Where Will the D2 Subway go?


We’ve been listening to stakeholders, public officials, technical experts and the public, and we’re on our way to finding a locally preferred alternative (LPA) that we can submit to the Federal Transit Administration (FTA) in September. By January, DART had identified four primary D2 Subway alternatives, along with four options for the subway points of exit and entry. When starting this process, we evaluated many different alternative routes that were brought forth by stakeholders and the public. Based on further input and a screening evaluation conducted in March, DART staff recommends three alternatives be studied in further detail.

Determining the beginning and the end

Endpoints are especially important when building a subway. The D2 Subway should connect to the larger DART system, and provide flexibility so DART can move people around the system as needed, whether it be for daily operations, special events or incidents in downtown. Each of these exit and entries bring their own unique set of benefits and challenges.

Below are the four potential entry and exit options for the D2 Subway:

Entry and Exit East Side:

  • Swiss Avenue option or Monument Street option could serve as the east side exit and entry point for the D2 Subway.

Entry and Exit West Side:

  • The Railroad Corridor option or Victory Street Right of Way option could serve as the west side exit and entry point for the D2 Subway.

With the help of a technical working group, DART has already begun narrowing these options. DART has identified potential issues with two of these exits and entries:

  • The Railroad Corridor presents feasibility and risk issues, as the surrounding soft soil would require special machinery, construction of a tunnel could impact existing structures in historic Dealey Plaza, as well as the lack of a station to serve a new market area.
  • Similarly, the Monument Street option does not provide operation flexibility, causes significant residential displacements, and would have some permanent street closures and impacts.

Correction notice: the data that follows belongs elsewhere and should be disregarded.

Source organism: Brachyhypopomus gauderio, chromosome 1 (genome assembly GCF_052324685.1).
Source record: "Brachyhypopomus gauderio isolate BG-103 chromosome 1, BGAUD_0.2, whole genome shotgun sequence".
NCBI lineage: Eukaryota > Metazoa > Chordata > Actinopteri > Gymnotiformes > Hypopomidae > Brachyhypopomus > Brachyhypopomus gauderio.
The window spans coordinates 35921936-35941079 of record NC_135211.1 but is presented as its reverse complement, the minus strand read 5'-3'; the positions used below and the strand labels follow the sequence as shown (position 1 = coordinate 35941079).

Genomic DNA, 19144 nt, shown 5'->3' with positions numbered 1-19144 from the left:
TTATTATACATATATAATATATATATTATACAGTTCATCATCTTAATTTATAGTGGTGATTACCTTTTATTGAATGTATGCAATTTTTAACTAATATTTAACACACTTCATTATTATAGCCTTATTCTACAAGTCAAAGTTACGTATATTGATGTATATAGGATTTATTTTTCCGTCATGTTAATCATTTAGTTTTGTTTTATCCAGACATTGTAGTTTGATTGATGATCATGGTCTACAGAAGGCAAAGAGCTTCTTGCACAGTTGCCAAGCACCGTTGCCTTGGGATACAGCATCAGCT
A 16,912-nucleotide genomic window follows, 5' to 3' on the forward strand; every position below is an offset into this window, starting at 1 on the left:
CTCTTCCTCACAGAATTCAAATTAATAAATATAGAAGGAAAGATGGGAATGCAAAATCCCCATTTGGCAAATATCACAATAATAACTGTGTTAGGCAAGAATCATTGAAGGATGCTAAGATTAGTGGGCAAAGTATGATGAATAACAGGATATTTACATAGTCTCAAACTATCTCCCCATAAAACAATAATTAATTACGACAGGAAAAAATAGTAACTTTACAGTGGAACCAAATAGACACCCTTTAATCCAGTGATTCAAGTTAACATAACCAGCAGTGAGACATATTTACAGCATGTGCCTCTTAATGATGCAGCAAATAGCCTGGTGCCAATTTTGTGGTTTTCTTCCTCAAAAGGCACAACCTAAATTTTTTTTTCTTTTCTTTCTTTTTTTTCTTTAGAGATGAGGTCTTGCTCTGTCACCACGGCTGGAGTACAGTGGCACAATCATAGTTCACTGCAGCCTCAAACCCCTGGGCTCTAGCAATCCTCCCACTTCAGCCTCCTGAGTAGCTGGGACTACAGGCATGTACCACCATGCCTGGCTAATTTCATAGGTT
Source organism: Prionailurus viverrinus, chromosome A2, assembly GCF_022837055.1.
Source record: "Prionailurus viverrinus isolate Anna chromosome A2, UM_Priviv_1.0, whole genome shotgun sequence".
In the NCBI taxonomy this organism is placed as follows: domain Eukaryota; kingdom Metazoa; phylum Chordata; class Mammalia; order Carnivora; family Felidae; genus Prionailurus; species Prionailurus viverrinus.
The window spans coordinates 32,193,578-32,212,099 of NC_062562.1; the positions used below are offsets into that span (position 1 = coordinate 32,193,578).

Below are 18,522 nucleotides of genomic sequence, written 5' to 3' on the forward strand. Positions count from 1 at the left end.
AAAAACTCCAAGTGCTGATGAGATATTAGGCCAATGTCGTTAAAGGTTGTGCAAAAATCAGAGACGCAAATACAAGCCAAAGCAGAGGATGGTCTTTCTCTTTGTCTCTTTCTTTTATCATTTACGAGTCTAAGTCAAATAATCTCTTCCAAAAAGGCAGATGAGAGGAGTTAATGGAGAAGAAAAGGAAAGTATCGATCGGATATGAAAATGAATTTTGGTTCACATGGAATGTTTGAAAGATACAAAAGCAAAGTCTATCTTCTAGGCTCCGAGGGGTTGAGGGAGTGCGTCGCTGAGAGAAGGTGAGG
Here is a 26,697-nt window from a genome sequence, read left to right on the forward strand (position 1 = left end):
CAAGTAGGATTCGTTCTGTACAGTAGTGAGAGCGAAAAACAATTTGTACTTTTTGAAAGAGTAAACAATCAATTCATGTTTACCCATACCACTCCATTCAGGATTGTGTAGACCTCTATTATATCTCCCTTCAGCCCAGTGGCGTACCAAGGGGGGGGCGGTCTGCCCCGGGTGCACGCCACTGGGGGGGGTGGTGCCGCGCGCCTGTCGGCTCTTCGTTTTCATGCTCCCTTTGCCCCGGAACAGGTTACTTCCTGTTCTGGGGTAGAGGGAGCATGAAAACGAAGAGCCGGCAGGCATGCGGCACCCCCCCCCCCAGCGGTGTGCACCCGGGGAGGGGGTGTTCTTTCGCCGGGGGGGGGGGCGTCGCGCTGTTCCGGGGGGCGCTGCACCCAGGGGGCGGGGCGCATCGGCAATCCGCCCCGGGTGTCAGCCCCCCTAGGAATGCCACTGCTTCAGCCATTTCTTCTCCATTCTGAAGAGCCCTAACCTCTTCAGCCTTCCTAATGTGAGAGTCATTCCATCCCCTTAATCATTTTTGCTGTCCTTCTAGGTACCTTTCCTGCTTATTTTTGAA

Based on a technical assessment and stakeholder input, the Railroad Corridor was recommended to not advance further, and the Monument Street option was modified to also include a 2-portal option that provides operational flexibility that DART needs.

In early March, the remaining alternatives were then put through a screening evaluation that looked at things such as:

  • Feasibility of construction
  • Overall cost of project
  • Density of population or jobs
  • Proximity to attractions and cultural hubs
  • System flexibility and easy transfers to other rail lines or bus routes
  • Travel times
  • Redevelopment and land use opportunities

Here are DART staff’s recommended alternatives for the D2 Subway:

The recommended short list only includes the Swiss Avenue and the Victory Right of Way options for the entries/exits for the D2 Subway.  Based on the evaluation, DART has determined three potential streets the D2 Subway could run parallel to below ground.

  • Pacific: D2 Subway would go under the existing corridor.
  • Elm: D2 Subway would be one blocks south of existing corridor.
  • Commerce: D2 Subway would be three blocks south of existing corridor.

DART will continue to seek feedback from the public and stakeholders to understand which location is the most prudent and feasible route for the D2 Subway.

Finding the right underground connection

DART is assessing each route to find the best path for the D2 Subway that brings the most value and accessibility to the region. The DART Board of Directors will make the final judgement on a recommended alternative and we’ll finalize this with the Dallas City Council.

As we’ve said before, finding a route we can agree upon and a route that works for North Texas is an iterative process. In the coming weeks we will dive more into depth on each of these routes to unpack the unique benefits and challenges each path provides.

About DART Daily

Dallas Area Rapid Transit (DART) gets you around 13 cities with rail, bus, paratransit, and rideshare services. We serve DFW International Airport and Fort Worth via the Trinity Railway Express (TRE). The service area consists of 13 cities: Addison, Carrollton, Cockrell Hill, Dallas, Farmers Branch, Garland, Glenn Heights, Highland Park, Irving, Plano, Richardson, Rowlett and University Park.
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